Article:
Although all the trainees felt that they had learned and gained by the experience, they expressed some frustration at the lack of practical application of what they had learned. Some felt that more time should have been spent on investigation procedures, and that the use of case studies would have been helpful. The desire for more experienced police officers to be involved as trainers was probably also related to an unease with the methodology used by civilian trainers. There was an emphasis on the fact that the role of the police in a rape case was investigation to achieve prosecution, not to provide counselling to the victim. However, they were extremely appreciative of the time spent discussing their own reactions and need for emotional support.
The trainers felt that more time was needed to cover all aspects properly. They had not been prepared to deal with the tension which arose between the investigation and counselling roles demanded of the police officer. They recognised the need to learn more about the mechanics of police procedures concerning rape cases. They expressed a need for such programmes to be more carefully targeted at policewomen who were dealing with rape cases, especially black policewomen (who were severely under-represented in this programme). They also felt that more preparation and time should have been devoted to the discussion on policewomen's emotions and needs. It was agreed that the trainees should in future be informed and prepared for the course in advance.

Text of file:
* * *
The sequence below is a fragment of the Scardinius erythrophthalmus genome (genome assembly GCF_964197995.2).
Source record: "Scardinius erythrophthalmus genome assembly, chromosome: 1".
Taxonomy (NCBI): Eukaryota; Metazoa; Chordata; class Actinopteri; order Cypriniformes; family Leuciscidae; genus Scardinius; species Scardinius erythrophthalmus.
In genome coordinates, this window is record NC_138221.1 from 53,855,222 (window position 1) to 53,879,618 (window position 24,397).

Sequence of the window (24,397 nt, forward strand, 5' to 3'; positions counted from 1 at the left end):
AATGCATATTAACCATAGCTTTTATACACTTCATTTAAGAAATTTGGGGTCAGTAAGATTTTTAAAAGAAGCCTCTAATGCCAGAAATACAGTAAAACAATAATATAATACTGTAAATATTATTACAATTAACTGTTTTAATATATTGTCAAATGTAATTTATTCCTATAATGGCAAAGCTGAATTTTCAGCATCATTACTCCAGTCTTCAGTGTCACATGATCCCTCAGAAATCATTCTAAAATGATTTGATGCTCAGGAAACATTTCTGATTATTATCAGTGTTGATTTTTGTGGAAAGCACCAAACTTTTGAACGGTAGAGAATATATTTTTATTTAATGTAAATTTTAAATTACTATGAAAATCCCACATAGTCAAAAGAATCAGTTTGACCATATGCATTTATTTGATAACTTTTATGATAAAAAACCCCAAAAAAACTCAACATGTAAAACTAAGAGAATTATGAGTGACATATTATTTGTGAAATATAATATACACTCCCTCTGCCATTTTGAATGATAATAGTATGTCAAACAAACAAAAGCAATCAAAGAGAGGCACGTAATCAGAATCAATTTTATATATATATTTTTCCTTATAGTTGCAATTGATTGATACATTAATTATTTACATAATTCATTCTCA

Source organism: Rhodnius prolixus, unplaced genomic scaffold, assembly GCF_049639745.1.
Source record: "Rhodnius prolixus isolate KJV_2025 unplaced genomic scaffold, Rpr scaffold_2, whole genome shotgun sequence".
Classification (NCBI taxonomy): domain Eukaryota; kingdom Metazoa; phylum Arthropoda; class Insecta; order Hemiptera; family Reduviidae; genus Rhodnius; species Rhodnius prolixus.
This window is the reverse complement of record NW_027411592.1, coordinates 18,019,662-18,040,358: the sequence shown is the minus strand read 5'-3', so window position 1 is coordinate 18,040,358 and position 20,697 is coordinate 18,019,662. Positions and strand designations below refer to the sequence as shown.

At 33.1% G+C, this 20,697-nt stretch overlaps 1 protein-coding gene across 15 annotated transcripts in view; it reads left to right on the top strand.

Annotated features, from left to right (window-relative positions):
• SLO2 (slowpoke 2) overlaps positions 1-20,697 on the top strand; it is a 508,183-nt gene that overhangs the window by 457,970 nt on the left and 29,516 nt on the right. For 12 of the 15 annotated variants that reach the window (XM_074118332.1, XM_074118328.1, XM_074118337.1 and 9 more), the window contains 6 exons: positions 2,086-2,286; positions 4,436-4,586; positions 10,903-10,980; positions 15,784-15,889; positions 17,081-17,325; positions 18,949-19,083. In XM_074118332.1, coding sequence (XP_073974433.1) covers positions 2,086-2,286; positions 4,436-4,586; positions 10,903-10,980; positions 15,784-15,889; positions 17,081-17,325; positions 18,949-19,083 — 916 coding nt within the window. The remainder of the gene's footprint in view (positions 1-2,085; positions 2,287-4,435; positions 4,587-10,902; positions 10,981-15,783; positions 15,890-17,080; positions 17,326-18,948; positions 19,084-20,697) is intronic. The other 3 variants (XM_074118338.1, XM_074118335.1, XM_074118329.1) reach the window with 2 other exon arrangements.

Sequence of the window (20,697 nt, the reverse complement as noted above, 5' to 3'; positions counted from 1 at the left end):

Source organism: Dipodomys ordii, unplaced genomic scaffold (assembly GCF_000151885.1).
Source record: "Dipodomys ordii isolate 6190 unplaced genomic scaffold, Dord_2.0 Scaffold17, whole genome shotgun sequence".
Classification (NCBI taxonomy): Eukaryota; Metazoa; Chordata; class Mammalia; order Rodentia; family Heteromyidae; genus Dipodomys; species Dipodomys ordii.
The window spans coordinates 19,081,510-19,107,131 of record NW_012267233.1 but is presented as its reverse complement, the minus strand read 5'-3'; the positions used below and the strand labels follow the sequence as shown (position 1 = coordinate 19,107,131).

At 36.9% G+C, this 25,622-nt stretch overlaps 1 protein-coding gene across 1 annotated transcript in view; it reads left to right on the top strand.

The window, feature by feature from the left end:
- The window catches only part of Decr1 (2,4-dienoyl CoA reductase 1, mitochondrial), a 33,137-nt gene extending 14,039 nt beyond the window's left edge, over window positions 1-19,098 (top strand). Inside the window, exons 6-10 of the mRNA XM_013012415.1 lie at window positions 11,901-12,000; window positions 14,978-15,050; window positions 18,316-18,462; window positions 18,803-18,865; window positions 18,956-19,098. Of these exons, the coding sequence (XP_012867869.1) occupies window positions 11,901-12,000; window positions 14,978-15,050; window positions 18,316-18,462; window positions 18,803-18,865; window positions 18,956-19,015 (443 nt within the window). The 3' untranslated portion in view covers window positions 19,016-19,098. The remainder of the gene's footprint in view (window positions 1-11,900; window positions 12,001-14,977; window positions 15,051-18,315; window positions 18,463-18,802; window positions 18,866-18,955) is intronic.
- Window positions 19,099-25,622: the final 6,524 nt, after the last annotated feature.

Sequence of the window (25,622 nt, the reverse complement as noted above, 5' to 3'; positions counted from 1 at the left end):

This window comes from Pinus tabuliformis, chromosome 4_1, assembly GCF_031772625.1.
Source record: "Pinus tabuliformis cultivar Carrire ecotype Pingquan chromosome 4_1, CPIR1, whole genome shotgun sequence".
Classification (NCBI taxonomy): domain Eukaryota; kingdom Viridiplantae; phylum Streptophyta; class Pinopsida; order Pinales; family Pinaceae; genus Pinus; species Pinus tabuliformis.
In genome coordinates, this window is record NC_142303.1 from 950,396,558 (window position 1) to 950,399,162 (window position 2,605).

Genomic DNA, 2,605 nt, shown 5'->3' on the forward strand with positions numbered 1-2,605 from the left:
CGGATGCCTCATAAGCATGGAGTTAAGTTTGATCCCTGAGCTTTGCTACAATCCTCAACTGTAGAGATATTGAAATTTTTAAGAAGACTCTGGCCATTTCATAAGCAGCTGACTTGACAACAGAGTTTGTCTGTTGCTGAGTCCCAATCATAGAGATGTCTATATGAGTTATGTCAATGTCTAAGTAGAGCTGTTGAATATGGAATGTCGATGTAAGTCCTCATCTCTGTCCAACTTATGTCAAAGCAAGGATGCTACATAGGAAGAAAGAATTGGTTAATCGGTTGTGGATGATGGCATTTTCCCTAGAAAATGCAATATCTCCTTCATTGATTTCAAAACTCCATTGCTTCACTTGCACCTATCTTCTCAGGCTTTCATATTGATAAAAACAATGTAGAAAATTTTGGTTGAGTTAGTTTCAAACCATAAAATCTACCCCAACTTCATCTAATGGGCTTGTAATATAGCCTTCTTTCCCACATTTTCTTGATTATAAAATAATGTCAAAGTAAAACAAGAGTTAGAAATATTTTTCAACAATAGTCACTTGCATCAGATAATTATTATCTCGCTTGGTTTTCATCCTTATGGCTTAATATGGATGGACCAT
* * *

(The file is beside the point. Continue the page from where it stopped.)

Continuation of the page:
Comments on Training Methodology:
The need for co-ordination and streamlining of the programme was acknowledged by the trainers. The trainees had found the repetition of certain aspects boring and demotivating. However, the trainees' major complaint concerned the role-play methods used by trainers. Two groups of trainers had asked the students to do 'ice-breaking' and role-play exercises, which students had found uncomfortable and unfamiliar, but they also questioned whether civilian trainers would actually be able to assess whether or not the trainees were conforming to police procedures during the role plays. It was clear that simulation exercises were foreign methods of training within the police force, and that unless trainers actively attempted to reduce discomfort, the trainees would learn nothing from them. For some of the trainees, who work in unrelated fields, it was as difficult to role-play an investigating officer as to role-play a rape complainant. The trainees also requested that they be given 'something to keep' from the training, for example, a manual, as well as contact numbers for the civilian trainers so that they could contact them again for advice or support.